Ok guys, I am back again. The beginning of the new year was a bit ‘busy and for various reasons, I have not posted anything during January. This does not mean that I have not continued to take pictures, of course. 😉 Before moving on to other cameras and lenses, however, I wanted to finish the series of “experiments” with the Praktica. This time, on Mtl5B I mounted a Pentacon 29mm f / 2.8.
It has been a long and intense year, the one that is about to end. This blog has grown thanks to the many readers around the world. Many things have happened and others will shortly happen. The most important was the Darkroom I built, where finally be able to print the best shots made with film. Soon, I will also print using ancient techniques, such as Platinum/Palladium and Cyanotype, when will be ready the U.V. contact printer that I’m building. Thanks to contact printing, I’ll be able to better use large format cameras too. Already a couple (M.P.P. Mark VIII 4″x 5″ and Reality so Subtle pinhole 4″x 5″) are already waiting to be used. But it will also, print (via internegative) images from digital files. So even intangible electronic images will become real. This post by the end of the year is dedicated to another East Europe’s camera, but this time it is not only manual, but electronics controlled with aperture priority exposure: the Praktica Bc1.
It is true: we’re back in the …. Eastern Europe’s phase. The fact is that the cameras and film rolls accumulate, remain there for a while in half use and then finally, it is their moment to be finished, developed and published. So, it happens that concentrated within a period, similar types or even different versions of the same models. This time it is the turn of the small, but very pretty, Werra 1. Obviously, produced in the former GDR. Simple, spartan (no range finder or meter), but well performing (Carl Zeiss Tessar 50mm f/2.8 lens) and with some super-technologic “surprise”, at least for the time.
There are many excellent Eastern Europe lenses of the past with the M42 screw mount, and I have some, e.g. the Helios 44M4 58mm f/2. Built in the former Soviet Union to equip Zenit cameras. The latter, while if robust, often have limits, both operational, and reliability. To play it safe and always staying behind the Iron Curtain, should turn to production in the former GDR. Still were German! And so, I did not miss a couple of Praktica Mtl5 bodies . One normal, and the other in B version. These differ between them practically only in the power source of the TTL CdS meter. The second in fact, uses the current LR44/SR44 batteries, while the first was designed for use with the PX625 mercury.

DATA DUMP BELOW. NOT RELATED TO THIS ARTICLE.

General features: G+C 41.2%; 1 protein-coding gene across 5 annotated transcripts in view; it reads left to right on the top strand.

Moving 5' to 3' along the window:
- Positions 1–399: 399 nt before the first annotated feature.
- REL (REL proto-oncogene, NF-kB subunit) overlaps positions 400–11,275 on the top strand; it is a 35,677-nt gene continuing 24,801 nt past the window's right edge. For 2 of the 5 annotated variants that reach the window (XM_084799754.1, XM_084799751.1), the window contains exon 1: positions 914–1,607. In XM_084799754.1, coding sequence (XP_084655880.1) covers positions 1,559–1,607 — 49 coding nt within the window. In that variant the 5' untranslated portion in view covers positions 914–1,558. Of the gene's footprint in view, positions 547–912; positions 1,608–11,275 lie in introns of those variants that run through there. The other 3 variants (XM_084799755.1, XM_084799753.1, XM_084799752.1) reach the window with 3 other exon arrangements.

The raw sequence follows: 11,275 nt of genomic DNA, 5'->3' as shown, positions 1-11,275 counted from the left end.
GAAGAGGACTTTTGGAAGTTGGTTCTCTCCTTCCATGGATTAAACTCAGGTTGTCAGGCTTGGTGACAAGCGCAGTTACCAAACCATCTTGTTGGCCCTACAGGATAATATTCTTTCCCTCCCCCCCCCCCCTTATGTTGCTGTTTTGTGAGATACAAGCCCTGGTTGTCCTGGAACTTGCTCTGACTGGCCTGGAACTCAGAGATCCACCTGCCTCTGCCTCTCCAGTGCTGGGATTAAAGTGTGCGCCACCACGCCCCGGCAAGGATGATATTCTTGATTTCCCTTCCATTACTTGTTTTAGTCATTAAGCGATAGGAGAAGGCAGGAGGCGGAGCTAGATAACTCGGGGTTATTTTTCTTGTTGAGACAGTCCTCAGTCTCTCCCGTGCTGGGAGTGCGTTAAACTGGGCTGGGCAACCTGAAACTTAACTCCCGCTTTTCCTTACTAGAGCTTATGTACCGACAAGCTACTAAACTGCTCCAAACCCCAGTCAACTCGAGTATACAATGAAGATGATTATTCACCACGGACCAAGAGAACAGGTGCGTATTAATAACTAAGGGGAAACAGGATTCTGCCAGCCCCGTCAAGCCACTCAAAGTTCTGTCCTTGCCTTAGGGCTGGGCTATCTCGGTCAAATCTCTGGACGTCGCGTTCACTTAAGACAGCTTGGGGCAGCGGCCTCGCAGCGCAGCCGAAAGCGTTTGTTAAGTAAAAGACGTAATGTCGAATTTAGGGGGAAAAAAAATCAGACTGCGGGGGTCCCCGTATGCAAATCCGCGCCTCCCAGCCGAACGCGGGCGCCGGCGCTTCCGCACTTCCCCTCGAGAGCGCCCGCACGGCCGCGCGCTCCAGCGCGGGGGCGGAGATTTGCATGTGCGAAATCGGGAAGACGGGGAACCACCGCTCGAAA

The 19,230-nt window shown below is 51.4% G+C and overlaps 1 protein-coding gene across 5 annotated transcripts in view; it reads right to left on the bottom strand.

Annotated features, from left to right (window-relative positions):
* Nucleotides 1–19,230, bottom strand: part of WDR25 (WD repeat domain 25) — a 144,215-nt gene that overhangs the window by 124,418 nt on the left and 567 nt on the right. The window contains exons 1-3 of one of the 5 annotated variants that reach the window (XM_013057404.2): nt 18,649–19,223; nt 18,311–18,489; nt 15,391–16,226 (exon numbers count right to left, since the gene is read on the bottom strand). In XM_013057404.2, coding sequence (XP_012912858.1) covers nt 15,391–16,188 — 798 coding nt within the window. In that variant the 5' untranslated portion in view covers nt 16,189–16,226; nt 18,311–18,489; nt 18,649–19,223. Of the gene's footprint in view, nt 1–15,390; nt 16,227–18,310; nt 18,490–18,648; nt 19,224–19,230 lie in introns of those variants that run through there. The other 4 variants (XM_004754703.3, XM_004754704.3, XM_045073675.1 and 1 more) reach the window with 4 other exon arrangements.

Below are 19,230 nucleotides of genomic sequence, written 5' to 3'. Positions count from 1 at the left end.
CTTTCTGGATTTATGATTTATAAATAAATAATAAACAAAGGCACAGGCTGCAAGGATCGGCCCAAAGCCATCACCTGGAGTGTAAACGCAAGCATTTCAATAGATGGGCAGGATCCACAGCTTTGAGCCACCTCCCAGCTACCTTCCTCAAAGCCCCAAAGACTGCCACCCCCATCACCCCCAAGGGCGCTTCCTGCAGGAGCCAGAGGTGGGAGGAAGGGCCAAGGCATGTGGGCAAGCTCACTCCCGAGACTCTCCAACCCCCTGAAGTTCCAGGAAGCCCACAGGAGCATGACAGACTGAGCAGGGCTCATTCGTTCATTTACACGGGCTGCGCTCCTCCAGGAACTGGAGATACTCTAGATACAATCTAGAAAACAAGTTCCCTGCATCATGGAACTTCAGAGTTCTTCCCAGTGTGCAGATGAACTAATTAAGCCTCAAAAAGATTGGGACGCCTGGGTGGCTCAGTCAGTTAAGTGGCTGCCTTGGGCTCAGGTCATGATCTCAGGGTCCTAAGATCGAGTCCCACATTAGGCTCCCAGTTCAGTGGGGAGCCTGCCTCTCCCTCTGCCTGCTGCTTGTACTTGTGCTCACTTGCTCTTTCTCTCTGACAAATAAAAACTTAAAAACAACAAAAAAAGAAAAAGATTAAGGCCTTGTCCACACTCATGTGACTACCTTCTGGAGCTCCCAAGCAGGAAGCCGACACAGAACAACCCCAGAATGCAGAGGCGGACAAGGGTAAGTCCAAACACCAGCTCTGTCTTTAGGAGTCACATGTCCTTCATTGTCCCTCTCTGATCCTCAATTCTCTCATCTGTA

Since I started (again) to deal with analog photography, I discovered that there are many enthusiasts who use and collect eagerly Retina cameras and Retinette produced (in numerous models and variants) by Kodak Nagel in Germany from the thirties to the late sixty. At the beginning I did not give much weight to the thing: I was attracted more by other types of cameras, but then some “virtual” friends have strongly advised me to try them. I must also say that my “family camera”, the one with which my father photographed my childhood … was a Retinette Ia!
Many film photography fans are fascinated by cameras (and lenses) produced behind the so-called Iron Curtain, in countries of the former Warsaw Pact. The DDR (or GDR) between them has created brands as Ihagee, Praktica, Pentacon (which has absorbed the first), synonymous with high quality construction mechanics, along with names such as Carl Zeiss Jena, Meyer-Optik and the same Pentacon with lenses even at the highest level of quality. Speaking of cameras, robustness is one of the main qualities. The reliability of the models built in eastern Germany is also much higher than that of her contemporaries and even valid Soviet models. It is not uncommon then, to come across more than fifty years old cameras, which seem to come from the factory today and fully functional.
As I already wrote in the first part of this post, while traveling in Bavaria, apart from a roll shot with the Leica R-E and one with the Canon P (nightshots), I used two Olympus cameras (OM2n and OM10). I have already expressed an opinion about the films I used (Ilford XP2 Super 400 and Kodak Tmax 400).
Voigtlander is another of the names that made the history of photography. It produced many cameras and lenses with the classic German quality. Models such as the Avus and Bessa folding, or the whole Vito series (with various Vaskar, Lanthar, Skopar and Ultron lenses) are well known to fans. The brand still exists but it is not the original manufacturer.
Surely, many fans consider the XP2 Super an excellent film. High sensitivity, fine grain and good tonal scale are the reasons for its success. There’s only one small problem: it is designed to be developed with C-41. The same process used to develop color films. In recent years, however, after the explosion of digital, the laboratories that dealt with these films have gradually disappearing and often, those who want to use them, must resign themselves to send the rolls of exposed films to other cities (with consequently higher costs and waiting times), or to develop by themselves.